Design by: Lucero Barrantes

Research Profile on Martina Velichkovska research because they may take you in a different direction that you might not have thought of before. Martina also believes that any person wishing to be successful in research should dedicate a good portion of their time to it. The time Martina spent on her research has clearly benefited her, as

she is currently pursuing a PhD in Molecular and Cellular Biology at UC Berkeley. Her biggest advice to undergraduates interested in research is to reach out to a principal investigator (PI) doing research on a topic they find interesting. Most PIs are searching for highly motivated students that are passionate about their research. Throughout her life, Martina’s desire to understand the unknown and become one of the pioneers for discovering the complex cellular responses to diseases has pushed her to start a lifelong journey in the sciences. Above all else, Martina is driven by one thing: her belief that the answers to some of life’s greatest challenges can be found while wearing a white lab coat.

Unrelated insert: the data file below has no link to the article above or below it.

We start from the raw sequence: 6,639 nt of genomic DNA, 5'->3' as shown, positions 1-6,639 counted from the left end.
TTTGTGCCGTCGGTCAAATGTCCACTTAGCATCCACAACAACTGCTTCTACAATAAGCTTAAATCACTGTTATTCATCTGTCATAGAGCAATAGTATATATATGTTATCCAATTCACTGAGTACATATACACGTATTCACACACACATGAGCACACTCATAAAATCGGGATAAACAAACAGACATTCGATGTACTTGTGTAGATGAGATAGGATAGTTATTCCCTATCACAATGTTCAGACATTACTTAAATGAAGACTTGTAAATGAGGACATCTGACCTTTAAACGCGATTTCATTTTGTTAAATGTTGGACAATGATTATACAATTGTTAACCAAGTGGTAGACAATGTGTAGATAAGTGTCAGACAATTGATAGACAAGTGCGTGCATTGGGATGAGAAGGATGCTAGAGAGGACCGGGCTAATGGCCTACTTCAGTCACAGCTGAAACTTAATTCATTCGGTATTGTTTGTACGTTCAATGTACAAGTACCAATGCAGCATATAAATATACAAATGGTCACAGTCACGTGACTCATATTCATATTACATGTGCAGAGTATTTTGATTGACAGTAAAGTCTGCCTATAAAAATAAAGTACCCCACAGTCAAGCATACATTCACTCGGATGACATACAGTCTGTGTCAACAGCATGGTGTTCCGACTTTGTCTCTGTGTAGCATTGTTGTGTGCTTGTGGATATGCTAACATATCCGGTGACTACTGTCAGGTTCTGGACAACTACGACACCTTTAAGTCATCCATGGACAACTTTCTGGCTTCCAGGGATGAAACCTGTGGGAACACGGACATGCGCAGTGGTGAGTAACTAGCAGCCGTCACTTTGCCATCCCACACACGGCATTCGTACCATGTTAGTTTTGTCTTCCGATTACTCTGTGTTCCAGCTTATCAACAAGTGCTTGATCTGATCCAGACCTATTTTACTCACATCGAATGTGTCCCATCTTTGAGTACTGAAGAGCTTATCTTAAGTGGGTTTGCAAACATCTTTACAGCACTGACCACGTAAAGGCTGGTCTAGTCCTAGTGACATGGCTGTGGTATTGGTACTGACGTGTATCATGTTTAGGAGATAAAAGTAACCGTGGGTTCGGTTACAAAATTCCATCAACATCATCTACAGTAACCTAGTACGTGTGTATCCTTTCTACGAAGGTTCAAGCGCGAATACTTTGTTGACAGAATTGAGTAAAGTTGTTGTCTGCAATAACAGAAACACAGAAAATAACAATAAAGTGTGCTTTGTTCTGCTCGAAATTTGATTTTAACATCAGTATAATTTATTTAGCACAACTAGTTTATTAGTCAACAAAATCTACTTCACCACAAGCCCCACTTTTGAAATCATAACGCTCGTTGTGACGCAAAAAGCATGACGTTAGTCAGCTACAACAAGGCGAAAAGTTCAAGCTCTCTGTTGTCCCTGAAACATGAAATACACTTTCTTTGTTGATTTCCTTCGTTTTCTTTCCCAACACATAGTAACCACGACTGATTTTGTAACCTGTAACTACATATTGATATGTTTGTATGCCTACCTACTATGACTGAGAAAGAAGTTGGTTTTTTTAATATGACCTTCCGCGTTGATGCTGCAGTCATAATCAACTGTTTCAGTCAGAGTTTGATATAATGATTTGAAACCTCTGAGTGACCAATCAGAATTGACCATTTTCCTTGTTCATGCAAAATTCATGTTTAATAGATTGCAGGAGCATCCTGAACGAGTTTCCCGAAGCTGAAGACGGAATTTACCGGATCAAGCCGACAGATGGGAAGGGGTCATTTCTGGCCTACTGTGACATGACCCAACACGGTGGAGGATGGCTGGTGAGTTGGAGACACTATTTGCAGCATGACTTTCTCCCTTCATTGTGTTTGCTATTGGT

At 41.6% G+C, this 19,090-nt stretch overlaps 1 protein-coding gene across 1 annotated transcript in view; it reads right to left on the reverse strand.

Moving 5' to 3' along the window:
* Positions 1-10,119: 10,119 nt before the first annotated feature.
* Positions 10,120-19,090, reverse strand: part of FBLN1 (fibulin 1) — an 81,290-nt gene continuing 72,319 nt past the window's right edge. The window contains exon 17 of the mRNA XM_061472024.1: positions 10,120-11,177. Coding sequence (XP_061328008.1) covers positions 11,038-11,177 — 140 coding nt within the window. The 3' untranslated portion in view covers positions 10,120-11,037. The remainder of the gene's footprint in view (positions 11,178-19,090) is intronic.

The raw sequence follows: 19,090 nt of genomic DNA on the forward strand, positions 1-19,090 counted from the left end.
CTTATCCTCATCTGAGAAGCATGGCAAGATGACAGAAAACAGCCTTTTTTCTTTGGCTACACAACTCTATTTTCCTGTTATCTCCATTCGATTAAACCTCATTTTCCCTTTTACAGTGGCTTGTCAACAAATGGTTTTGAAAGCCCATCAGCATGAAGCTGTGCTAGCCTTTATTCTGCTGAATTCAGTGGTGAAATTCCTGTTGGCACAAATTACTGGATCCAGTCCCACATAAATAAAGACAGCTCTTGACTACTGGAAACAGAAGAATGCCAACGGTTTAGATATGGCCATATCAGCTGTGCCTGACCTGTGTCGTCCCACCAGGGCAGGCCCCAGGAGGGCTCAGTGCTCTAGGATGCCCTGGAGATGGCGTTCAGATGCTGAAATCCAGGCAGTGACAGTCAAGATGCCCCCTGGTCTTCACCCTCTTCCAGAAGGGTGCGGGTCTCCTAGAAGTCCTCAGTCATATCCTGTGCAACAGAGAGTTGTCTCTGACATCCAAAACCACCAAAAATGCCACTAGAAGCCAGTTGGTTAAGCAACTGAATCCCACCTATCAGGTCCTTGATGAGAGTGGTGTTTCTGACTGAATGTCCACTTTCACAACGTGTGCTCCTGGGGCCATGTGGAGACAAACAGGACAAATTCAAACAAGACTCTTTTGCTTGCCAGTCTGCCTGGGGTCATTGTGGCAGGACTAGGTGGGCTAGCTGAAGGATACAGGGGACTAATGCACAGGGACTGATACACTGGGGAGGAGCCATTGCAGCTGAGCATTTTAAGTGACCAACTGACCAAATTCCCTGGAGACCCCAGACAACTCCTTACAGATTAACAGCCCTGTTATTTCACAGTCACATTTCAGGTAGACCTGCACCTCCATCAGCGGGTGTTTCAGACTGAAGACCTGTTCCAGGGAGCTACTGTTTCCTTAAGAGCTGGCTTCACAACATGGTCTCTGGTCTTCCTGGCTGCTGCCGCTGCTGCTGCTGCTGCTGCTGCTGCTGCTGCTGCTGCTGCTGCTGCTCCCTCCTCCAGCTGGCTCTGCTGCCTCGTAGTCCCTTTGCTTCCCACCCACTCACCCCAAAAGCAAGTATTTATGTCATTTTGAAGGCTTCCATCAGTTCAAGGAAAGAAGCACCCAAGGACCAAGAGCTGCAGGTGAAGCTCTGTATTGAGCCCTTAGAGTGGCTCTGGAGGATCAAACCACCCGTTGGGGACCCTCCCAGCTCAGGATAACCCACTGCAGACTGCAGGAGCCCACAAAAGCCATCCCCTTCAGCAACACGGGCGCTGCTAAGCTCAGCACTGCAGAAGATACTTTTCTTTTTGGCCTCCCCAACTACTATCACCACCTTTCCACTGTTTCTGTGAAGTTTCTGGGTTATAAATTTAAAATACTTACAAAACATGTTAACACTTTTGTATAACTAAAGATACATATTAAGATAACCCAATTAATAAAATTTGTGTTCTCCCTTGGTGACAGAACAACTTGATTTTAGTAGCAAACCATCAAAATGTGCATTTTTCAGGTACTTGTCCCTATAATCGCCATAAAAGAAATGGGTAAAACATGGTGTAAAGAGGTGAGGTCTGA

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Research Profile on Alexander MacDonagh